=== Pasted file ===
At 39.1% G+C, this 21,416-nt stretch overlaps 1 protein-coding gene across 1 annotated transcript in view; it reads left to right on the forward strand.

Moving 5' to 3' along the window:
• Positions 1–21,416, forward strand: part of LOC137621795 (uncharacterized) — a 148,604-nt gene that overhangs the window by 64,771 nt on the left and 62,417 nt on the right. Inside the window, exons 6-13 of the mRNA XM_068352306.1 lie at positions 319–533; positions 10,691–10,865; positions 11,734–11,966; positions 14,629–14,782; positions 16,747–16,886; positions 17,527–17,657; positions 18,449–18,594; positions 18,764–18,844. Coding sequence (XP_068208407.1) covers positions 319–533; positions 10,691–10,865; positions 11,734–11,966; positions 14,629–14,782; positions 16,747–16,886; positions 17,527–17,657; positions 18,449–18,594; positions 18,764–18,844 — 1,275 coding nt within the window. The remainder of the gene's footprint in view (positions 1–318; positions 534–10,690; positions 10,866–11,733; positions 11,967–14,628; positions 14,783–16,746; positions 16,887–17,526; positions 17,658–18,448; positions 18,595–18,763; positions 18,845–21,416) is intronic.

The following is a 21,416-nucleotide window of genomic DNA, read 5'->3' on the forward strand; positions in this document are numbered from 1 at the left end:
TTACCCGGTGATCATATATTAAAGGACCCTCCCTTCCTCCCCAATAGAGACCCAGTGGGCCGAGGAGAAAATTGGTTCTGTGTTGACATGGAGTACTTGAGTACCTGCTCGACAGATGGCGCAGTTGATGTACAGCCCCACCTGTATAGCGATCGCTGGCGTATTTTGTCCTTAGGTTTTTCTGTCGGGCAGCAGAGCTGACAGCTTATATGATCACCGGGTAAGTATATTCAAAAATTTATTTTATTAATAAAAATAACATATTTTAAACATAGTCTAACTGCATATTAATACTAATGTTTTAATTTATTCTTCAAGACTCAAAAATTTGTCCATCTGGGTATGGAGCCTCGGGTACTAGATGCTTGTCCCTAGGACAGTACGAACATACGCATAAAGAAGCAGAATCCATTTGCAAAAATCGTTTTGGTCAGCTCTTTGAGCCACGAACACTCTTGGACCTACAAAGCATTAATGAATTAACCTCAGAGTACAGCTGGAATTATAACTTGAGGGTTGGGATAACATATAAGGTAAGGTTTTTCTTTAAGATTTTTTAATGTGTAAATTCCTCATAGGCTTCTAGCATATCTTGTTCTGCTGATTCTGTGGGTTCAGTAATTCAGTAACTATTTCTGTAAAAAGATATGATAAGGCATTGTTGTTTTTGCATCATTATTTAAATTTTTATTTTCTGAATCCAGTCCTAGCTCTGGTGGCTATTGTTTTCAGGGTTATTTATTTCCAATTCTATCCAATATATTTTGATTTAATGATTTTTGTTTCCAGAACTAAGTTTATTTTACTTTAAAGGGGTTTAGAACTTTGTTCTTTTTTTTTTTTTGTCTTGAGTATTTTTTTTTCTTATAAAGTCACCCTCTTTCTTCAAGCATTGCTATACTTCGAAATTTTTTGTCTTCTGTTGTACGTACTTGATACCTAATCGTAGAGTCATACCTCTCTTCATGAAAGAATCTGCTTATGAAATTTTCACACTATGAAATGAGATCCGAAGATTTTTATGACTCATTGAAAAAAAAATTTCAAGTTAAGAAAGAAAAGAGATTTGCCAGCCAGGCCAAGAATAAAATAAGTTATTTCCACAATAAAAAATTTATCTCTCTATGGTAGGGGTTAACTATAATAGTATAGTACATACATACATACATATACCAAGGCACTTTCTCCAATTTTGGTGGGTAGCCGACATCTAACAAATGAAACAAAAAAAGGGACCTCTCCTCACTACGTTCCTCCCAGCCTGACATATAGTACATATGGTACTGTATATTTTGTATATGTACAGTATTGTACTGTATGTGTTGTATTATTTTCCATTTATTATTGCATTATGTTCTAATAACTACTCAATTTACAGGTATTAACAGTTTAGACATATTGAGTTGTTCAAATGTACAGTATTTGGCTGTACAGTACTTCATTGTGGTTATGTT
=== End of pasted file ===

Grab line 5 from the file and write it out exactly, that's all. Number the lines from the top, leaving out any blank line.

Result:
TTACCCGGTGATCATATATTAAAGGACCCTCCCTTCCTCCCCAATAGAGACCCAGTGGGCCGAGGAGAAAATTGGTTCTGTGTTGACATGGAGTACTTGAGTACCTGCTCGACAGATGGCGCAGTTGATGTACAGCCCCACCTGTATAGCGATCGCTGGCGTATTTTGTCCTTAGGTTTTTCTGTCGGGCAGCAGAGCTGACAGCTTATATGATCACCGGGTAAGTATATTCAAAAATTTATTTTATTAATAAAAATAACATATTTTAAACATAGTCTAACTGCATATTAATACTAATGTTTTAATTTATTCTTCAAGACTCAAAAATTTGTCCATCTGGGTATGGAGCCTCGGGTACTAGATGCTTGTCCCTAGGACAGTACGAACATACGCATAAAGAAGCAGAATCCATTTGCAAAAATCGTTTTGGTCAGCTCTTTGAGCCACGAACACTCTTGGACCTACAAAGCATTAATGAATTAACCTCAGAGTACAGCTGGAATTATAACTTGAGGGTTGGGATAACATATAAGGTAAGGTTTTTCTTTAAGATTTTTTAATGTGTAAATTCCTCATAGGCTTCTAGCATATCTTGTTCTGCTGATTCTGTGGGTTCAGTAATTCAGTAACTATTTCTGTAAAAAGATATGATAAGGCATTGTTGTTTTTGCATCATTATTTAAATTTTTATTTTCTGAATCCAGTCCTAGCTCTGGTGGCTATTGTTTTCAGGGTTATTTATTTCCAATTCTATCCAATATATTTTGATTTAATGATTTTTGTTTCCAGAACTAAGTTTATTTTACTTTAAAGGGGTTTAGAACTTTGTTCTTTTTTTTTTTTTGTCTTGAGTATTTTTTTTTCTTATAAAGTCACCCTCTTTCTTCAAGCATTGCTATACTTCGAAATTTTTTGTCTTCTGTTGTACGTACTTGATACCTAATCGTAGAGTCATACCTCTCTTCATGAAAGAATCTGCTTATGAAATTTTCACACTATGAAATGAGATCCGAAGATTTTTATGACTCATTGAAAAAAAAATTTCAAGTTAAGAAAGAAAAGAGATTTGCCAGCCAGGCCAAGAATAAAATAAGTTATTTCCACAATAAAAAATTTATCTCTCTATGGTAGGGGTTAACTATAATAGTATAGTACATACATACATACATATACCAAGGCACTTTCTCCAATTTTGGTGGGTAGCCGACATCTAACAAATGAAACAAAAAAAGGGACCTCTCCTCACTACGTTCCTCCCAGCCTGACATATAGTACATATGGTACTGTATATTTTGTATATGTACAGTATTGTACTGTATGTGTTGTATTATTTTCCATTTATTATTGCATTATGTTCTAATAACTACTCAATTTACAGGTATTAACAGTTTAGACATATTGAGTTGTTCAAATGTACAGTATTTGGCTGTACAGTACTTCATTGTGGTTATGTT